Pin-Up magazine founder and creative director Felix Burrichter.
Photo: Maria Fonti

How Pin-Up Magazine Founder Felix Burrichter Feeds His Insatiable Curiosity

His eclectic media intake includes German radio, the Failed Architecture podcast, and the Instagram account Dank Lloyd Wright.
By Emily Jiang
December 6, 2021
9 minute read

To Felix Burrichter, the German-born, New York–based founder of the biannual architecture and design magazine Pin-Up, life is a glorious cacophony of different voices, visions, and ideas—and he can’t get enough of them. “I’m never happy with just the world around me,” he says. “I always want to know what’s going on everywhere else. And it’s not even necessarily places around the world. Sometimes there are other worlds right in front of you.”

Burrichter’s insatiable curiosity and imagination are what spurred him to create Pin-Up in the first place. After earning his master’s degree in architecture from Columbia University, he worked at a corporate New York architecture firm, where he found himself miserable drawing Photoshop illustrations and making mood boards. To pass the time, he began imagining what the ideal architecture magazine would look like. The answer he emerged with, in 2006, was Pin-Up—what he dubbed a “magazine for architectural entertainment”—which aims to capture the eclectic spirit of architectural practice rather than merely its technical aspects.

Burrichter’s perpetual hunt for fresh perspectives played out on Pin-Up’s masthead this past fall, when, after 15 years of serving as the publication’s editor, he brought on furniture designer, writer, and filmmaker Emmanuel Olunkwa to take over the job, and shifted his own role to that of creative director. Issue 31 of Pin-Up, the first under Olunkwa’s purview, was released last week with the theme “Radical Optimism‽”, a simultaneous rallying cry and skeptical inquiry made in response to the tumultuous times we’re living in.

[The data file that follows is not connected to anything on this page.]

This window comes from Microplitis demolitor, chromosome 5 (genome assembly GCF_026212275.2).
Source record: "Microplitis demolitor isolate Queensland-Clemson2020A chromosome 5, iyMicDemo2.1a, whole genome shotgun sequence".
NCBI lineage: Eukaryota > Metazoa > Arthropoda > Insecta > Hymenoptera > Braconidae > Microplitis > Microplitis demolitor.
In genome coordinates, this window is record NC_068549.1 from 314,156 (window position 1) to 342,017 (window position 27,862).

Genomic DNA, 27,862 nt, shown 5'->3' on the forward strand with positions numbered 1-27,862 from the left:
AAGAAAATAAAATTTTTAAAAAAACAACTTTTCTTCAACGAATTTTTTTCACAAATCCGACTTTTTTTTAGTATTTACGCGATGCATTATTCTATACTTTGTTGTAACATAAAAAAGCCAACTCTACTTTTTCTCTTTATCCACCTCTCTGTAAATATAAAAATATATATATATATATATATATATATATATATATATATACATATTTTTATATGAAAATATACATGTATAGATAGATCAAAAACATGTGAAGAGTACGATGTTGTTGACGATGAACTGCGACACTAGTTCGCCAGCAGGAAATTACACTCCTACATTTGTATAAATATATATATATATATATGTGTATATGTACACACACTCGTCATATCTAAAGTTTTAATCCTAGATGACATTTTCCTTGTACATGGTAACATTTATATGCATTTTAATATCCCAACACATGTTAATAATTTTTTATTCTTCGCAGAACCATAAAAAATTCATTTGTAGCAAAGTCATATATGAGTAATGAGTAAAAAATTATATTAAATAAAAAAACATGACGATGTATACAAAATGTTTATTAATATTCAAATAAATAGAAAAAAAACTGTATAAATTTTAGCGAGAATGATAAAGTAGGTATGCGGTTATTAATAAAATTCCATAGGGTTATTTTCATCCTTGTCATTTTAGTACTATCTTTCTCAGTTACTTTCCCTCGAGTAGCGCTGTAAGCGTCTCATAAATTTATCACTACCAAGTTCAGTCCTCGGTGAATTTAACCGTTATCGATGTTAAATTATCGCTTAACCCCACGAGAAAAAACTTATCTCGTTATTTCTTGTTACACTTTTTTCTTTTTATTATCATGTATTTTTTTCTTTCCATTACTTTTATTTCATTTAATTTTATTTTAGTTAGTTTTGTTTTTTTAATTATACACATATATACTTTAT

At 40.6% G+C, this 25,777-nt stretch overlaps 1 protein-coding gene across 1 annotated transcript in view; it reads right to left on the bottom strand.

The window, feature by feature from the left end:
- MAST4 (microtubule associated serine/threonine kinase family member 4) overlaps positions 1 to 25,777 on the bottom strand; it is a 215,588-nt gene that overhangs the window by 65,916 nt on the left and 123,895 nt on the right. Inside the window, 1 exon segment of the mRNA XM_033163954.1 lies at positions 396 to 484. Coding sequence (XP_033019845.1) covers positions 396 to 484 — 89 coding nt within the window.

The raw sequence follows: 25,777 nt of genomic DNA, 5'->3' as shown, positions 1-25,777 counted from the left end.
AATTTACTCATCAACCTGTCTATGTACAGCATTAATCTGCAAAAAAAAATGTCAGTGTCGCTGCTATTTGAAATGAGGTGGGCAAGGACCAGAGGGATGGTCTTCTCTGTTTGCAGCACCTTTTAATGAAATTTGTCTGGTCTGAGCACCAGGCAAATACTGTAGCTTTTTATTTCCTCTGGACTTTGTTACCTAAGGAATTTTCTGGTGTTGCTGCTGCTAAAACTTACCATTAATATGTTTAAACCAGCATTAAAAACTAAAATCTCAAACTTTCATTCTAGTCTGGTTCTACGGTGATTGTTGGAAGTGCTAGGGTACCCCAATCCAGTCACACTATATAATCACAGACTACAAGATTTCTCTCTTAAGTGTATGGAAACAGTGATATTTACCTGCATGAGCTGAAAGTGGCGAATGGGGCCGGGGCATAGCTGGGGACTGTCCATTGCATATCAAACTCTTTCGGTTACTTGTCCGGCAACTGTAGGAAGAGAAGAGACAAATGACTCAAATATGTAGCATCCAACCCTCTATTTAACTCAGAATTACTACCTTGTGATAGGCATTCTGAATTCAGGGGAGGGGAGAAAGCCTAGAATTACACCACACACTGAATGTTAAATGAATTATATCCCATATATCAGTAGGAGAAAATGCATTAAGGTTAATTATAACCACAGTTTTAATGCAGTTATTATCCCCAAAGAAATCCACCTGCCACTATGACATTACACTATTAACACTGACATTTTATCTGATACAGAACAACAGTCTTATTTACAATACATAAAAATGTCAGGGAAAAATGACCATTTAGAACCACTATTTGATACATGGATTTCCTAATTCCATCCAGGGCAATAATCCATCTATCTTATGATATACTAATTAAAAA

We recently spoke with Burrichter to find out how his inquisitiveness translates to his media intake, which includes the Failed Architecture podcast, Butt magazine, and an Instagram account called Dank Lloyd Wright.

How do you start your mornings?

I get up. I drink coffee. I try to force myself to eat, but I’m not very good at it. But when I do eat, I eat oatmeal or a banana. And while I’m doing that, I listen to either the BBC or the German radio station Dlf [Deutschlandfunk]. Or, occasionally—depending on what time of day it is, and what kind of news is on—I also listen to Al Jazeera or NPR. But I’m always less interested in national news, and I’m more excited about international news. So mornings are about news for me. And they’re not about reading. They’re about listening.

Another thing I listen to in the morning—and it doesn’t exactly qualify as media—are WhatsApp voice messages. Europeans love WhatsApp groups, and I’m German, so I have a lot of friends in Germany and in Europe in general. They’re six hours ahead [of New York], so when I wake up, I’ll sometimes have sixty voice messages. I listen to them in the shower.

Any favorite podcasts?

The most recent one I listened to is fashion-related. It’s this new Vogue podcast called In Vogue: The 2000s about the year 2000—the 2000s, basically. I really enjoyed learning about Juicy Couture. When I go to the podcast app, the ones I always go to are Code Switch and Failed Architecture. Montez Press [Radio] is always great, too—although I don’t think it technically qualifies as a podcast.

What are your favorite magazines?

The short answer is pretty much anything on It’s a really good aggregator of a lot of different magazines that I regularly enjoy reading in both digital and print. Another one I’m always looking forward to is Buffalo Zine, which is a fashion and culture magazine. 032c has a smart mix of subjects that I love reading about. And [its founder and editor-in-chief], Joerg [Koch], is a fellow independent publisher. They’re all German, so I guess I feel a sort of kinship [with them]. Sometimes people forget that 032c is also a magazine—people just think it’s a fashion line now—but they still put a lot of effort into the print magazine, and I really respect that.